THE ICON: John Gendusa
THE LEGACY: Breadmaking was in John Gendusa’s DNA. In his native Sicily, bakeries were everywhere, and so the Gendusas continued that tradition when they arrived in New Orleans in the late 1800s. Then, during a 1929 transit strike, restaurateurs Bennie and Clovis Martin — who were determined to supply strikers with free sandwiches — found themselves wasting far too much bread from the tapered loaves they had been using. Gendusa came to the rescue, devising a long, tube-like loaf with flatter ends and — voila! — no waste. What sounds like a minor idea would become significant moment in the city’s culinary history, with that event recognized by many as the birth of the po-boy as we know it today.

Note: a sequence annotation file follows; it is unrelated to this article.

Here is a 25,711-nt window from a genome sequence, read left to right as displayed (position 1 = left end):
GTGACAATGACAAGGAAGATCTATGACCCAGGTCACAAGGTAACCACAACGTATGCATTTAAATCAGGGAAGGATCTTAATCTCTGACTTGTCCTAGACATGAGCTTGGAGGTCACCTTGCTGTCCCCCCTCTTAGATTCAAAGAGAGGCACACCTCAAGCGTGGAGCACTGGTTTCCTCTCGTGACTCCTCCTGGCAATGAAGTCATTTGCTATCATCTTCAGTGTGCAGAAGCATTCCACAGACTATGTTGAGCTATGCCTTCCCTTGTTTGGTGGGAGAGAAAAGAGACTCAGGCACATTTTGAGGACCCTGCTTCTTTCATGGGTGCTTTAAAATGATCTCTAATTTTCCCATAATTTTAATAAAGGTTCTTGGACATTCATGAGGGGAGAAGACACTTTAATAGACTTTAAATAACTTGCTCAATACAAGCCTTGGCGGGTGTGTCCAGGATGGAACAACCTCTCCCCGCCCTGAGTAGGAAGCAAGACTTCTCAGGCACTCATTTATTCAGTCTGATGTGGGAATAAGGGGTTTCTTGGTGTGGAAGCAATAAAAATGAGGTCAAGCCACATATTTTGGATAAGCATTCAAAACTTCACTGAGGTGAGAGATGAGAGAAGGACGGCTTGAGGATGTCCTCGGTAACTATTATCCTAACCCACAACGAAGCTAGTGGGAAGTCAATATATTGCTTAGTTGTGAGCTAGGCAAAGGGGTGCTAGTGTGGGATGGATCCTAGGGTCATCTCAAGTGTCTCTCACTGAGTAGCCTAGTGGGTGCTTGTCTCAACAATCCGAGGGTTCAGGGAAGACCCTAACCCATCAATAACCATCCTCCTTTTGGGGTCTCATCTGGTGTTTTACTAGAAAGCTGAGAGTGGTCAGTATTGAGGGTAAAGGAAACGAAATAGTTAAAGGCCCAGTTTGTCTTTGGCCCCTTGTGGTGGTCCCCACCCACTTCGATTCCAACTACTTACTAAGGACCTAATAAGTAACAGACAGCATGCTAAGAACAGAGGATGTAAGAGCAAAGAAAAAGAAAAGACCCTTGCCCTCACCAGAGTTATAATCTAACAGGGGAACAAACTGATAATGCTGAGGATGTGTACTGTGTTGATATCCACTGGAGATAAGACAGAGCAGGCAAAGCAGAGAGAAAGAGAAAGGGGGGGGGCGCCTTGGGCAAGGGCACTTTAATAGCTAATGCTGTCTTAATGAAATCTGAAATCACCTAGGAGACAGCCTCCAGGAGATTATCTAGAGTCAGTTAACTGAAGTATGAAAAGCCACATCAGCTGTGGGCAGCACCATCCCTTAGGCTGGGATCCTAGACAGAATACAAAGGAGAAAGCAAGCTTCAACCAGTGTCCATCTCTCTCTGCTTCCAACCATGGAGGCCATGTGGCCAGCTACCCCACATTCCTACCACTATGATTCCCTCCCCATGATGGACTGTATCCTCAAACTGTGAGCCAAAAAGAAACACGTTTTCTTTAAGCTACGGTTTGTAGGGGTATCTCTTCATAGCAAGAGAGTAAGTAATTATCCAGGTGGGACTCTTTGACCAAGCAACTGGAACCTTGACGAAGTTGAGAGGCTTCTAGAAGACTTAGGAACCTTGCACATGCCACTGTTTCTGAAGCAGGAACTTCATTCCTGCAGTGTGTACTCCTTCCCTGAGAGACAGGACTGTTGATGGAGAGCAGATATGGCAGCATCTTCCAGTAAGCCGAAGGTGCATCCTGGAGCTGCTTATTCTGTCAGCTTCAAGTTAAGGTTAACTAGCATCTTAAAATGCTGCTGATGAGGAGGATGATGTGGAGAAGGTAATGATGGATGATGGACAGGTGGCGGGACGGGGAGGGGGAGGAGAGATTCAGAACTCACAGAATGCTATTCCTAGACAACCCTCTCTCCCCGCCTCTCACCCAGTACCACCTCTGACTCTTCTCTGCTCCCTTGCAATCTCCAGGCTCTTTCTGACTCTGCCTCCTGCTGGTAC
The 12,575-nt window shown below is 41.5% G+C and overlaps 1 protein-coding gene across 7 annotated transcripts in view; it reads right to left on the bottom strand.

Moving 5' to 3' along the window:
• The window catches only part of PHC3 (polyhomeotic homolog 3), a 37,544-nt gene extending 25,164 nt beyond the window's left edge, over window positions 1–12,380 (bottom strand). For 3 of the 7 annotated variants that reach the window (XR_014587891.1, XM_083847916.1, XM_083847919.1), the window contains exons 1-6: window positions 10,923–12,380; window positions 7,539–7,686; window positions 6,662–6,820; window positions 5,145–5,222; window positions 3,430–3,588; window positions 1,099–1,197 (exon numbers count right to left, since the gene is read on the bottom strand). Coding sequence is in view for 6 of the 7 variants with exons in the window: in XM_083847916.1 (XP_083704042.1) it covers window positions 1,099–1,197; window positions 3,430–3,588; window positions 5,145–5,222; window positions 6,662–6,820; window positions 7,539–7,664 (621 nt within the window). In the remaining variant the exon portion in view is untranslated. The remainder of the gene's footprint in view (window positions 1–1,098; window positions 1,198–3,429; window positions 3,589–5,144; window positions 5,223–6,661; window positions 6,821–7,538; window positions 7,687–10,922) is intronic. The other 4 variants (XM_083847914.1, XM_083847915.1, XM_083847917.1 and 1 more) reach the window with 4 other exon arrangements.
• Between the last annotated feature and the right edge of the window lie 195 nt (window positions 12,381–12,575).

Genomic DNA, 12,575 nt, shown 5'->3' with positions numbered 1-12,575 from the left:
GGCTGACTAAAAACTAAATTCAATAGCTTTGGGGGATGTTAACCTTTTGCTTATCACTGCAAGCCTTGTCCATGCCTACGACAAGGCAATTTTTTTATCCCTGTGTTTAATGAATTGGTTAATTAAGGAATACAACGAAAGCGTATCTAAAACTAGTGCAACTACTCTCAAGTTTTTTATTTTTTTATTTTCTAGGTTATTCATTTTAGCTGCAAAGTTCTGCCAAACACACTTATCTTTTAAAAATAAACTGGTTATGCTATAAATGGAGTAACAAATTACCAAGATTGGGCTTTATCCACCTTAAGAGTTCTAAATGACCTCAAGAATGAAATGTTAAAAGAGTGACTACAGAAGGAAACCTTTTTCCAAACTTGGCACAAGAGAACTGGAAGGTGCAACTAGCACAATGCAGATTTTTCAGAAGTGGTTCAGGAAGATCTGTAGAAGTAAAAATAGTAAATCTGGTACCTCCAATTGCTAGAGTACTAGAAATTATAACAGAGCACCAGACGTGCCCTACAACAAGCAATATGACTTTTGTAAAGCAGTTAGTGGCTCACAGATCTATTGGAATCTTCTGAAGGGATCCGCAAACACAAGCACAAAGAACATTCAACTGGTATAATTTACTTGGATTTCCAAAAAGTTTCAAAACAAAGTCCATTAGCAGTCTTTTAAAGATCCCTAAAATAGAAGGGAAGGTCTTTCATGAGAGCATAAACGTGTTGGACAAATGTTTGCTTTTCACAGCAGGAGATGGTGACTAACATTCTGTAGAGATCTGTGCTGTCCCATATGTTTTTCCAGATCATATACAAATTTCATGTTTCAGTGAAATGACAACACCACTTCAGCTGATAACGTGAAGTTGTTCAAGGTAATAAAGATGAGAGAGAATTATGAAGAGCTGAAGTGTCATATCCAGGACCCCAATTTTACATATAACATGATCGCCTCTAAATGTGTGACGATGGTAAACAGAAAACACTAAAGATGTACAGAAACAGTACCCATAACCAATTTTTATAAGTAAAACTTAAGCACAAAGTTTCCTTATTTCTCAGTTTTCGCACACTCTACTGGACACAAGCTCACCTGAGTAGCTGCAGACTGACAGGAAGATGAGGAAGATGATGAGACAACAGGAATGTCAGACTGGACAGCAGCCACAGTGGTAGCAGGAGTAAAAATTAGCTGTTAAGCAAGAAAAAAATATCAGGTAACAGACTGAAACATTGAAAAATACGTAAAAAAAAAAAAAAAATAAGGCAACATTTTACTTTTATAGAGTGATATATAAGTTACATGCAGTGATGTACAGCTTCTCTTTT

THE ARTIST: Connie Kittok, WhereYart.net
THE INSPIRATION: “There were bakeries on every corner in Sicily, so it was just one of those things that always caught your eye, and I guess maybe lit a fuse, and he realized that was something he wanted to do.” — Jason Gendusa, owner of John Gendusa Bakery, talking about his grandfather in 2015